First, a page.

This is actually a beer garden owned by Sapporo beer, but it is well known for one thing, the mutton grilled on the table ‘yakiniku’ style.
Being stupid gaijin, we needed a few tips from the friendly staff like taking the cube of animal fat and gratuitously coating everything before putting meat to grill. One hundred minutes of all-you-can-eat mutton and beer ran us about ¥3,700. We noticed everyone else just dumped all their fresh cookins onto the grill and went to town, so we learned quickly how to maximize our 100 minutes!
I don’t usually like lamb or smokeless grills, but damn, this was a good meal, great beer, and a cool atmosphere. It was definitely worth the 30 minutes of running while lost trying to make your reservation!
Just be sure to bring some breath mints or gum for after the meal. I don’t eat mutton often, but the after taste is… not good!
We spent one of our ski days over at the larger of the Niseko area ski resorts, Grand Hirafu. It was by far my favorite as it was relatively uncrowded during the weekday we were there and had some epic back country easily accessible by a 10 minute hike from an old single seater lift that was just to the side of me when I was taking this shot.
Now, why did I not compose this shot to include the view of the amazing stratovolcano Mt. Yōtei? I did in another shot, but I inadvertently cut off part of the bull wheel and it didn’t take on the center role of this view since Yōtei is so damned cool looking and I was really interested in this really old lift for some reason and besides, I took tons of shots of Yōtei by then! How could you not?
Please forgive the awkward angles, this shot would have been much better if I had just shot the empty seat at a perpendicular angle, but we were on our way back from the Sapporo Biergarten and I am a lightweight since I rarely drink, doesn’t make for the greatest shots!. Still, I really thought it was neat to find an ENTIRE empty row on a subway in Japan! I could get use to that!
And more awkward angles, but the Sapporo beer was good!
Tonight is kind of sad since it may be the last time that I ever make it into the city of Adana before I leave for Japan. A lot of good times were had the first time I lived here since it is where I met, dated, and married my wife. Adana feels like such a foreign land compared to any other place I have ever been and I really love it. The crazy shit you see people do here is always entertaining as well! Anyways, me and my buddy found this bridge underpass and used my SB-600 light to create the shadow of me and then painted the scene with green and blue LED key chain lights.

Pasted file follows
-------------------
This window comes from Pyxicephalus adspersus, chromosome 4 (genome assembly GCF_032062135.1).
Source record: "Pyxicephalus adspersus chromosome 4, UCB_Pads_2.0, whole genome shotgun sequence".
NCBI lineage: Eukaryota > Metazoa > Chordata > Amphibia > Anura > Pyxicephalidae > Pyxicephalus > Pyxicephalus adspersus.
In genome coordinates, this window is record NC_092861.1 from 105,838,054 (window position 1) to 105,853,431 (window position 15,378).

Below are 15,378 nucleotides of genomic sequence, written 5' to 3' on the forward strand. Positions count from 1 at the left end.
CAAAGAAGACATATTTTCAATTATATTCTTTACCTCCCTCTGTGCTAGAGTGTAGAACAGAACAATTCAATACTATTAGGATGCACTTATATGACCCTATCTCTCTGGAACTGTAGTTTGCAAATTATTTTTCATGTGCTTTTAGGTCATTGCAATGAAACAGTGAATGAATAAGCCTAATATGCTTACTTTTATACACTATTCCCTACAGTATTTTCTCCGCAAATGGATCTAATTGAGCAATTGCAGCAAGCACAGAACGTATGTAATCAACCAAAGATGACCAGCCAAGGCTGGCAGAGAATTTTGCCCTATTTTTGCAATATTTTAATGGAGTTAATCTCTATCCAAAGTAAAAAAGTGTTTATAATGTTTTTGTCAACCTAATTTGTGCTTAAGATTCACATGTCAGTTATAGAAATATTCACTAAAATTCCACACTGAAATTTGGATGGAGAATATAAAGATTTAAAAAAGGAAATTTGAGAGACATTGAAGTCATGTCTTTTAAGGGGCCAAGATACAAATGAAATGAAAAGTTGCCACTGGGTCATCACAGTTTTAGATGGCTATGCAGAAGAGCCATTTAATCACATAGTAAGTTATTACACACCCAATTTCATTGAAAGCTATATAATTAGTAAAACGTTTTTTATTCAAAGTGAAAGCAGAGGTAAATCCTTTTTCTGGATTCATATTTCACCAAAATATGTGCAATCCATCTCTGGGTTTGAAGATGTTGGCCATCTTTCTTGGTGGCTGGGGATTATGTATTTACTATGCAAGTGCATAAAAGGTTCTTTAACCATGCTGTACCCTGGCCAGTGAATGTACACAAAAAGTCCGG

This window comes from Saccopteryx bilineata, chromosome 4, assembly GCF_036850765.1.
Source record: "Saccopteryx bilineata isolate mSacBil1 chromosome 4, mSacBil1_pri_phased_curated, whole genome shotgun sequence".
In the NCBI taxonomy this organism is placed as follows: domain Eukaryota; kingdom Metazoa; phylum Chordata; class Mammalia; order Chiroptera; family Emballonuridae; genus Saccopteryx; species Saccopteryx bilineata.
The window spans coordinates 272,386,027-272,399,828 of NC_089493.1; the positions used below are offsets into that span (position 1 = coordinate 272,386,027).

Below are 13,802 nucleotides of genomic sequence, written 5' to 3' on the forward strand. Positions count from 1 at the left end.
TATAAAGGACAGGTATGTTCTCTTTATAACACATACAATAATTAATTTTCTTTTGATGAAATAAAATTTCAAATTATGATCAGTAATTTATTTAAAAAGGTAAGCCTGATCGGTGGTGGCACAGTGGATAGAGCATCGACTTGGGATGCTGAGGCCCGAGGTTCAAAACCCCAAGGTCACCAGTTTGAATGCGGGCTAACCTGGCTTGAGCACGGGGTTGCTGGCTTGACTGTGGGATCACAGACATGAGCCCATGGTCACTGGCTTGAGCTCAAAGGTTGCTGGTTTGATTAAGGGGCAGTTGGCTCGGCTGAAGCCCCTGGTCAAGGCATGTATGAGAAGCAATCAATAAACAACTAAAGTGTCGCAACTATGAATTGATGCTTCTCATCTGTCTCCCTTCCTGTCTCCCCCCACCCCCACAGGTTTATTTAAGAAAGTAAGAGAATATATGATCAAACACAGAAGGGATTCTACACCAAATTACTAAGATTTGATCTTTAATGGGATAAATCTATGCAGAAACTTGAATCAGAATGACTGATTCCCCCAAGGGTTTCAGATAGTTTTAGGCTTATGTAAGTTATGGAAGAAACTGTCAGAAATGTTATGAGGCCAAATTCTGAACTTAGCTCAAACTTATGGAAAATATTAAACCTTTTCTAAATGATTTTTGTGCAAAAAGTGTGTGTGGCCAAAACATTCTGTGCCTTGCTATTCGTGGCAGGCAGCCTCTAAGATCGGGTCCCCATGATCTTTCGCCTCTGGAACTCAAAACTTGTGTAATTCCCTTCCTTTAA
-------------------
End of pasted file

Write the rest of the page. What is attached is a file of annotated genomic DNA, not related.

-Go to the last shot in my blog/photostream.
-Take about 20 steps backwards.
-Turn 90 degrees to the right.
Every time I jump on any highway in Turkey and get a little ways out from where I live, I am constantly seeing things on the side of the road that are truly interesting from a photographic standpoint. Things like old abandoned buildings, odd animals all alone in the middle of nowhere, vast expanses of crops planted in a perfectly straight row leading towards the horizon, you name it. Usually we are in such a hurry that we just blast on by. We did make one stop for this interesting tree all alone out in a vibrant field with the Taurus mountain range lining the background. This spot is about an hours drive from Cappadocia.
Mt. Erciyes is a bit of a weird resort compared to what I am use to in the States. Each group of chairlifts and rope tows are owned by different people, so even though you can see 5 or 6 lifts nearby, you have to choose which one or two that you would like to ride and pay for a pass that is only good for a specific lift or two. Doppelmayr! How I have missed you!
I was having a lot of fun skiing for the 2nd time in 7 years. Last year I felt like a disaster, but this year was different for some reason. I think it might be the kebabs and sahlep? Anyways, I didn’t care to get my camera equipment until near the end of the day, so it was getting pretty dark by the time I started to shoot. You can also kind of see the runs that were pretty much 50/50 rock snow, not the pure snow like found on the K-12, but.. If something gets in your way, turn.
For the last run I locked my 50mm on and loaded my SB-600 and tried to get some shots of my friends as they were trying to breakout of beaterdom. It would have been nice to have my 70-200 to get in a bit closer, but I was a little weary of breaking my leg on a rock, smashing my head into the dirt, and having 50 pounds of camera reconstruct my face. Here is Dean showing me the dangers I speak of.
I can’t even see his upper body in this shot!